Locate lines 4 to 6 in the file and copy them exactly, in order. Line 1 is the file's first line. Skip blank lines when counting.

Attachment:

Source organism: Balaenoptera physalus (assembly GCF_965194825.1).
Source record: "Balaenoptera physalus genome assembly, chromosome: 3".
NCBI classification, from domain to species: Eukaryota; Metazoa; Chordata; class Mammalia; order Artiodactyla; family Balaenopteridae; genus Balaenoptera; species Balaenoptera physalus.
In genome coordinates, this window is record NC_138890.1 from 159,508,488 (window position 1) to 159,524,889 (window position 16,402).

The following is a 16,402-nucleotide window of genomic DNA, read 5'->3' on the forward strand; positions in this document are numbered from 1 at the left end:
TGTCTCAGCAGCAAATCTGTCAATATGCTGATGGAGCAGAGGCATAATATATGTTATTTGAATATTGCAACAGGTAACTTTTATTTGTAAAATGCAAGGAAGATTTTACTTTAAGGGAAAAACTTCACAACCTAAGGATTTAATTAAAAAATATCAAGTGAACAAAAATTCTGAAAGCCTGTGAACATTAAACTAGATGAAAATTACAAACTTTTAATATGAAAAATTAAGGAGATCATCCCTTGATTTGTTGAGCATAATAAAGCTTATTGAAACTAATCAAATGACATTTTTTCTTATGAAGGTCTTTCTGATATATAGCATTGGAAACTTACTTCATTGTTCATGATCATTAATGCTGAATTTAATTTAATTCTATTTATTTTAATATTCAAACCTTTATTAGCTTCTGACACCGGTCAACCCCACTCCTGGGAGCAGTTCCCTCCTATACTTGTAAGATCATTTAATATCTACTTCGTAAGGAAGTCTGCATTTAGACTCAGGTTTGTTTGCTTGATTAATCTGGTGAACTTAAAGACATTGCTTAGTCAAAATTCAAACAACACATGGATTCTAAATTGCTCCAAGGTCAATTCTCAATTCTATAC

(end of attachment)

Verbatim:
In genome coordinates, this window is record NC_138890.1 from 159,508,488 (window position 1) to 159,524,889 (window position 16,402).

The following is a 16,402-nucleotide window of genomic DNA, read 5'->3' on the forward strand; positions in this document are numbered from 1 at the left end:
TGTCTCAGCAGCAAATCTGTCAATATGCTGATGGAGCAGAGGCATAATATATGTTATTTGAATATTGCAACAGGTAACTTTTATTTGTAAAATGCAAGGAAGATTTTACTTTAAGGGAAAAACTTCACAACCTAAGGATTTAATTAAAAAATATCAAGTGAACAAAAATTCTGAAAGCCTGTGAACATTAAACTAGATGAAAATTACAAACTTTTAATATGAAAAATTAAGGAGATCATCCCTTGATTTGTTGAGCATAATAAAGCTTATTGAAACTAATCAAATGACATTTTTTCTTATGAAGGTCTTTCTGATATATAGCATTGGAAACTTACTTCATTGTTCATGATCATTAATGCTGAATTTAATTTAATTCTATTTATTTTAATATTCAAACCTTTATTAGCTTCTGACACCGGTCAACCCCACTCCTGGGAGCAGTTCCCTCCTATACTTGTAAGATCATTTAATATCTACTTCGTAAGGAAGTCTGCATTTAGACTCAGGTTTGTTTGCTTGATTAATCTGGTGAACTTAAAGACATTGCTTAGTCAAAATTCAAACAACACATGGATTCTAAATTGCTCCAAGGTCAATTCTCAATTCTATAC